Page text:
There’s a reason so many people either hover above a public toilet seat to tinkle, or wipe the seat down with tissue. There’s a reason there are toilet seat covers in public restrooms- people don’t like to use a toilet after strangers, and are afraid of “catching” something. But what can you really realistically catch from using a public toilet seat? Are we just paranoid, or is there actually a genuine fear out there?
“To my knowledge, no one has ever acquired an STD on the toilet seat- unless they were having sex on the toilet seat!” claims Abigail Salyers, PhD, president of the American Society for Microbiology (ASM). The reason for this, according to Webmd.com, is because viruses and bacteria, including the common cold and STDs, only survive for a small amount of time on the toilet seat itself. In order to become infected, the virus would have to immediately be directed into your urethra or genital tract, or gain access to your body via a cut or open sore on your buttocks or thighs touching the toilet, so the possibility of contracting an STD from a toilet seat is very rare.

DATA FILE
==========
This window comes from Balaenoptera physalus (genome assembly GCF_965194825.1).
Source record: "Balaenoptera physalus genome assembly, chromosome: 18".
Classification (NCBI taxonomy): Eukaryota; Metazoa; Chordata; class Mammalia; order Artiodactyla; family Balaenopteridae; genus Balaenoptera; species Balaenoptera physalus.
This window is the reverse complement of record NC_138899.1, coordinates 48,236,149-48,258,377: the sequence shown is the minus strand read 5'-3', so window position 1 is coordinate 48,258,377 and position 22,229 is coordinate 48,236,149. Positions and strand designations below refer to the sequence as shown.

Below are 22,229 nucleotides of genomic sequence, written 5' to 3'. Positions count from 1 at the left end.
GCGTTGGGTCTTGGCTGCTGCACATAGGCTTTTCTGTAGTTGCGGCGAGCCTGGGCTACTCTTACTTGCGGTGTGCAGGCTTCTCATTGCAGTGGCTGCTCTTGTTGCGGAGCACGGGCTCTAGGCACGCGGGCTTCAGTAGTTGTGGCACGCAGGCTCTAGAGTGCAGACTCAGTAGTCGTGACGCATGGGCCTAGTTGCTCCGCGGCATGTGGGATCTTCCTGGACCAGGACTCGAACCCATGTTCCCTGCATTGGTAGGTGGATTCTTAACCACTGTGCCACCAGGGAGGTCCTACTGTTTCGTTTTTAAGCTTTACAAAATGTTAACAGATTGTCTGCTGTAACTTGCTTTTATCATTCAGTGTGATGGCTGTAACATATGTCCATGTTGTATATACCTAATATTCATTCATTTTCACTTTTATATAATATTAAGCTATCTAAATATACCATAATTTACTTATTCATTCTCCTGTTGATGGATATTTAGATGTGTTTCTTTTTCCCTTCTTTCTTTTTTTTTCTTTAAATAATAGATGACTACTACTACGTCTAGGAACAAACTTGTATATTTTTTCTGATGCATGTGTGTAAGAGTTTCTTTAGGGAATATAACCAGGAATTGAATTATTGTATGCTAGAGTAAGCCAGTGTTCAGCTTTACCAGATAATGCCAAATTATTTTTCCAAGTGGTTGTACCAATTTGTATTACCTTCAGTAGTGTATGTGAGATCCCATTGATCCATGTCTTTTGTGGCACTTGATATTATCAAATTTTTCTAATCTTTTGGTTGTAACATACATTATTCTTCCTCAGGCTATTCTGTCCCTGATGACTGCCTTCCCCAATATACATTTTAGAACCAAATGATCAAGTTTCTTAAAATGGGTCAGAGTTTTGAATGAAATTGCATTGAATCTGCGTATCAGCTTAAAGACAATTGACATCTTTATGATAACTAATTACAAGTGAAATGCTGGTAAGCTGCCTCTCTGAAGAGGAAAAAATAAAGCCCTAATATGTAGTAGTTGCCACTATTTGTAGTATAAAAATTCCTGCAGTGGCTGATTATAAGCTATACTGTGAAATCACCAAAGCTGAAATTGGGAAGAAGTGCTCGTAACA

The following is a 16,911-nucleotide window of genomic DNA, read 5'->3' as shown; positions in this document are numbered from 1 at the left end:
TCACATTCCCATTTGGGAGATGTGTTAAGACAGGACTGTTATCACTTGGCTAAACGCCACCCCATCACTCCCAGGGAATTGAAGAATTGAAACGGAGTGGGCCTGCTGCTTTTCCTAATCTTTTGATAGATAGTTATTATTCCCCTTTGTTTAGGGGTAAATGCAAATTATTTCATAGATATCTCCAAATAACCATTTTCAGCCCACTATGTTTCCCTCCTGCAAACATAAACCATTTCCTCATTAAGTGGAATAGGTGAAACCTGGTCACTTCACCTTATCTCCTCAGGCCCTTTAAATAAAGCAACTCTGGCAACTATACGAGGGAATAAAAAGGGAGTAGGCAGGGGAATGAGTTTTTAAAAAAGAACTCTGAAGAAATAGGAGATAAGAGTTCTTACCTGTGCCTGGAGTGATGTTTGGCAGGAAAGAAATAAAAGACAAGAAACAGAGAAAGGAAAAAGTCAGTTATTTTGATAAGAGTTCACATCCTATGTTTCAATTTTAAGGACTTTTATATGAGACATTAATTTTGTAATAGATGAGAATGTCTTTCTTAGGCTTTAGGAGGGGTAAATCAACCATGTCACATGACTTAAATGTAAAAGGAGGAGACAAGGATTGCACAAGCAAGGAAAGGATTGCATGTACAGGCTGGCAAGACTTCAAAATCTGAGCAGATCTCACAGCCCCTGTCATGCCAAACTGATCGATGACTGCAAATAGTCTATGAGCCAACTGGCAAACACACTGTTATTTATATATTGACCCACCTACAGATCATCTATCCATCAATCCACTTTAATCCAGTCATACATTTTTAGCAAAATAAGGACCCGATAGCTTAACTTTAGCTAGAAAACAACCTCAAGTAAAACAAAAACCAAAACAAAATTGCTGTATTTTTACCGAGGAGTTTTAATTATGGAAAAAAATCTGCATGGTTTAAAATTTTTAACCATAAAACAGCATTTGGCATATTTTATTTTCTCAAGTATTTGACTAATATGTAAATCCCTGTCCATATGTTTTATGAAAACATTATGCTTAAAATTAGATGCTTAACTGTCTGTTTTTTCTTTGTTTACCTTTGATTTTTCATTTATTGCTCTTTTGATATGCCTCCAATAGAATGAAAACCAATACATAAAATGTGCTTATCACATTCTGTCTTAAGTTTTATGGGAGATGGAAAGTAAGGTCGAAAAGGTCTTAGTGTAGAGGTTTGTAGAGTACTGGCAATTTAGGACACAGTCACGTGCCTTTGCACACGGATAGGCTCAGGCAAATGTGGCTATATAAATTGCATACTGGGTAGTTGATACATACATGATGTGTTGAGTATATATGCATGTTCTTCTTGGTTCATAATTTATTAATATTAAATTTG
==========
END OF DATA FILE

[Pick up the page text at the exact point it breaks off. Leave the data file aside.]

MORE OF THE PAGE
Basically, if you have a healthy immune system and perform proper hygiene, even more easily attainable germs, like Hepatitis A and the common cold, should be hard to contract from a toilet seat. The bacteria and viruses simply don’t just linger around the toilet for a very long time. “Even if you come into contact with particular viruses or bacteria, you’d have to contract them in amounts large enough to make you sick,” claims Judy Daly, PhD, professor of pathology at the University of Utah in Salt Lake City. The common cold virus, like most viruses, dies rapidly outside the body so unless you’re in direct contact with the individual squatting on the seat before you and thoroughly exposing yourself to any viruses or bacteria they are actively carrying, acquiring a virus from a toilet seat is very slim. Likewise, according to the American Social Health Association, it is very rare to get crabs from a toilet seat as well, although crabs and scabies can live outside the human body for 24 hours.
In fact, according to a study done by the University of Arizona, the sink in the public restroom is the bacterial breeding ground everyone should watch out for. Moist areas give ample comfortable living space for germs and bacteria, and in a study done by ASM’s Clean Hands Campaign it was found that while 95% of people claim to wash their hands after using the restroom, only 67% actually do (ew).
To best protect yourself, it is suggested that you flush your toilet with your foot rather than your hand, use a paper towel to turn on and off the faucet, avoid getting too close to air vents in hand dryers to stay away from any contamination, and use a paper towel to open the bathroom door when you leave. If you have a healthy immune system to begin with, you should be OK, but overall you can’t take too many precautions. But rest assured, the likelihood of attaining something from a toilet seat is a very rare occurrence. It’s the rest of the bathroom you need to be careful about.